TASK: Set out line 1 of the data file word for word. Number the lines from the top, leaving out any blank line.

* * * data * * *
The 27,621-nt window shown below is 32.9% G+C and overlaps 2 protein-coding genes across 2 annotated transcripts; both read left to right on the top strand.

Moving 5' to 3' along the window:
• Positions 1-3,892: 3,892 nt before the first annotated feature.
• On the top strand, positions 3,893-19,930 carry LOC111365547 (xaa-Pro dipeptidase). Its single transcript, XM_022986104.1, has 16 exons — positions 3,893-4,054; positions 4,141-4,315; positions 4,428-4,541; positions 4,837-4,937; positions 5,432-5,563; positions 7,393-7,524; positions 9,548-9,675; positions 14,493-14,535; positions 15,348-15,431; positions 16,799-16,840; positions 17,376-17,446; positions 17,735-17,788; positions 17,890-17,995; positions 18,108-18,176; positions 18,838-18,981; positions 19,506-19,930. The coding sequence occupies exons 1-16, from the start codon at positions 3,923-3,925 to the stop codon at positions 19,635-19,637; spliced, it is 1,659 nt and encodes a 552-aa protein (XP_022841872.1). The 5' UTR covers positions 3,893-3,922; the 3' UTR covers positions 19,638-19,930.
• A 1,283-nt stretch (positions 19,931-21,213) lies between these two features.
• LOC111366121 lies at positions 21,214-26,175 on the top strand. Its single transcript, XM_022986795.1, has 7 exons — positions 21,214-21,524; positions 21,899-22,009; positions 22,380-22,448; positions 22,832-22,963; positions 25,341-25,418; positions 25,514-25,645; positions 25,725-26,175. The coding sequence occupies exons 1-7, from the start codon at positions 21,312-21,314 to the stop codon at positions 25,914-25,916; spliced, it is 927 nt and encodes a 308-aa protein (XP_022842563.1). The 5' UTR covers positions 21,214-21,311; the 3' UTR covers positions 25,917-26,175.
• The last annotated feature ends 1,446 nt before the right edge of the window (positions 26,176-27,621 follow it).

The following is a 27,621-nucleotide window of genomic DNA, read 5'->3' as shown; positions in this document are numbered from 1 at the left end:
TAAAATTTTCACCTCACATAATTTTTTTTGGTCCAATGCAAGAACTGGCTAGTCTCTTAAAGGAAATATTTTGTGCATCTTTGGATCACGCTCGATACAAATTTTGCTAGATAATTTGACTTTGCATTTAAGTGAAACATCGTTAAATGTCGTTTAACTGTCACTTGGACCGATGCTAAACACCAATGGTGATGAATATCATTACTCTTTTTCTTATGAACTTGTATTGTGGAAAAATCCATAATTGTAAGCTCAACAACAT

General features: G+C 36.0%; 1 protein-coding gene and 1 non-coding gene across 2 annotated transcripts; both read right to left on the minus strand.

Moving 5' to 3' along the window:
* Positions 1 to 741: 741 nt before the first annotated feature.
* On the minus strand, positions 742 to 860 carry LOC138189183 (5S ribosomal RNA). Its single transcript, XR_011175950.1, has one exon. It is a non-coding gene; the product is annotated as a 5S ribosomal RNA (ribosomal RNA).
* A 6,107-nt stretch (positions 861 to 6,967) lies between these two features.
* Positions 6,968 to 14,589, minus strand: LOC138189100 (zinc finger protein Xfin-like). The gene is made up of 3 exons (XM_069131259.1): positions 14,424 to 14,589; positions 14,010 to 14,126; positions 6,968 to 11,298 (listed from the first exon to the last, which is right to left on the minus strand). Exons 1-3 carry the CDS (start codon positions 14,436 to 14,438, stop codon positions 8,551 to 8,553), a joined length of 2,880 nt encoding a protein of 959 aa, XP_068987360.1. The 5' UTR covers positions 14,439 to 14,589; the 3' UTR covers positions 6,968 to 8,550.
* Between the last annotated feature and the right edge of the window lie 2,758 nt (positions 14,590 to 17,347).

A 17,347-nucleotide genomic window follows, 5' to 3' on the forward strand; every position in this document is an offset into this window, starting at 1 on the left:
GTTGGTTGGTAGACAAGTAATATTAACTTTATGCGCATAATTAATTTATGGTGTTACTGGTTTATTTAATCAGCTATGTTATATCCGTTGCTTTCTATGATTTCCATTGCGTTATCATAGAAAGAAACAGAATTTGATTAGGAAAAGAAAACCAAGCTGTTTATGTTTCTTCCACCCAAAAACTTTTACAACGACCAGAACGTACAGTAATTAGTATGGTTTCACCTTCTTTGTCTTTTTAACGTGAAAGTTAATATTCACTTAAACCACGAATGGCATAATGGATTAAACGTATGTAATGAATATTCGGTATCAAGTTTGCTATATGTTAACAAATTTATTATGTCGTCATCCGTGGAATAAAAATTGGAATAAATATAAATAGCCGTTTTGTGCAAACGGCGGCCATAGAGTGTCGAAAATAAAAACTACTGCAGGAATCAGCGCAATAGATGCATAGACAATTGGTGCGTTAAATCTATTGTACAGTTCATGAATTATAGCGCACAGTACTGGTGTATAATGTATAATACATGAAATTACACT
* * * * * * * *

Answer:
The 27,621-nt window shown below is 32.9% G+C and overlaps 2 protein-coding genes across 2 annotated transcripts; both read left to right on the top strand.